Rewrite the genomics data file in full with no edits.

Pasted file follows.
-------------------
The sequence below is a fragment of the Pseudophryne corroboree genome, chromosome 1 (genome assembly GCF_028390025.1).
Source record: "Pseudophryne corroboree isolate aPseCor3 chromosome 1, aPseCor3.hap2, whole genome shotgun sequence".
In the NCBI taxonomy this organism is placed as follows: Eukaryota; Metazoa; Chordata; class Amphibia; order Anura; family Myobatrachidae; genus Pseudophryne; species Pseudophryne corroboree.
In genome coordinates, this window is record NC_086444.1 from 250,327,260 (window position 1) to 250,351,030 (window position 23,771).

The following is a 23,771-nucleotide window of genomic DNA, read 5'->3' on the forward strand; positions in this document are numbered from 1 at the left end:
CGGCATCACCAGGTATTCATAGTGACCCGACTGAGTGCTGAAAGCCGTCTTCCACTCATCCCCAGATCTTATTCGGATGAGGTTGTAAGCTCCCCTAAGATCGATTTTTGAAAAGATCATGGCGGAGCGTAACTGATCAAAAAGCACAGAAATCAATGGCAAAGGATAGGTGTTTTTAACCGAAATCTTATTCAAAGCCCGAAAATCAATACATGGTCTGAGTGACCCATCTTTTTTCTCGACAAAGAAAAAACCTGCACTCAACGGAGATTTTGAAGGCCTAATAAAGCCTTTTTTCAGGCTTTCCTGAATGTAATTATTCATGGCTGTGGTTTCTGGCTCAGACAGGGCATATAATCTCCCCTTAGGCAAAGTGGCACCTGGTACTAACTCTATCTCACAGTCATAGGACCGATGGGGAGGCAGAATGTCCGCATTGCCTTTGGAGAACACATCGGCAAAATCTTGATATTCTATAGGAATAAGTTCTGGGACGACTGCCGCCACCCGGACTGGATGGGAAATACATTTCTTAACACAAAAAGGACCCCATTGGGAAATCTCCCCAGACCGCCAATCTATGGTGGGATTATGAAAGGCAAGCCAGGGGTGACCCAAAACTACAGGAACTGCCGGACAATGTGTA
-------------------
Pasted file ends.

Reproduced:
The sequence below is a fragment of the Pseudophryne corroboree genome, chromosome 1 (genome assembly GCF_028390025.1).
Source record: "Pseudophryne corroboree isolate aPseCor3 chromosome 1, aPseCor3.hap2, whole genome shotgun sequence".
In the NCBI taxonomy this organism is placed as follows: Eukaryota; Metazoa; Chordata; class Amphibia; order Anura; family Myobatrachidae; genus Pseudophryne; species Pseudophryne corroboree.
In genome coordinates, this window is record NC_086444.1 from 250,327,260 (window position 1) to 250,351,030 (window position 23,771).

The following is a 23,771-nucleotide window of genomic DNA, read 5'->3' on the forward strand; positions in this document are numbered from 1 at the left end:
CGGCATCACCAGGTATTCATAGTGACCCGACTGAGTGCTGAAAGCCGTCTTCCACTCATCCCCAGATCTTATTCGGATGAGGTTGTAAGCTCCCCTAAGATCGATTTTTGAAAAGATCATGGCGGAGCGTAACTGATCAAAAAGCACAGAAATCAATGGCAAAGGATAGGTGTTTTTAACCGAAATCTTATTCAAAGCCCGAAAATCAATACATGGTCTGAGTGACCCATCTTTTTTCTCGACAAAGAAAAAACCTGCACTCAACGGAGATTTTGAAGGCCTAATAAAGCCTTTTTTCAGGCTTTCCTGAATGTAATTATTCATGGCTGTGGTTTCTGGCTCAGACAGGGCATATAATCTCCCCTTAGGCAAAGTGGCACCTGGTACTAACTCTATCTCACAGTCATAGGACCGATGGGGAGGCAGAATGTCCGCATTGCCTTTGGAGAACACATCGGCAAAATCTTGATATTCTATAGGAATAAGTTCTGGGACGACTGCCGCCACCCGGACTGGATGGGAAATACATTTCTTAACACAAAAAGGACCCCATTGGGAAATCTCCCCAGACCGCCAATCTATGGTGGGATTATGAAAGGCAAGCCAGGGGTGACCCAAAACTACAGGAACTGCCGGACAATGTGTA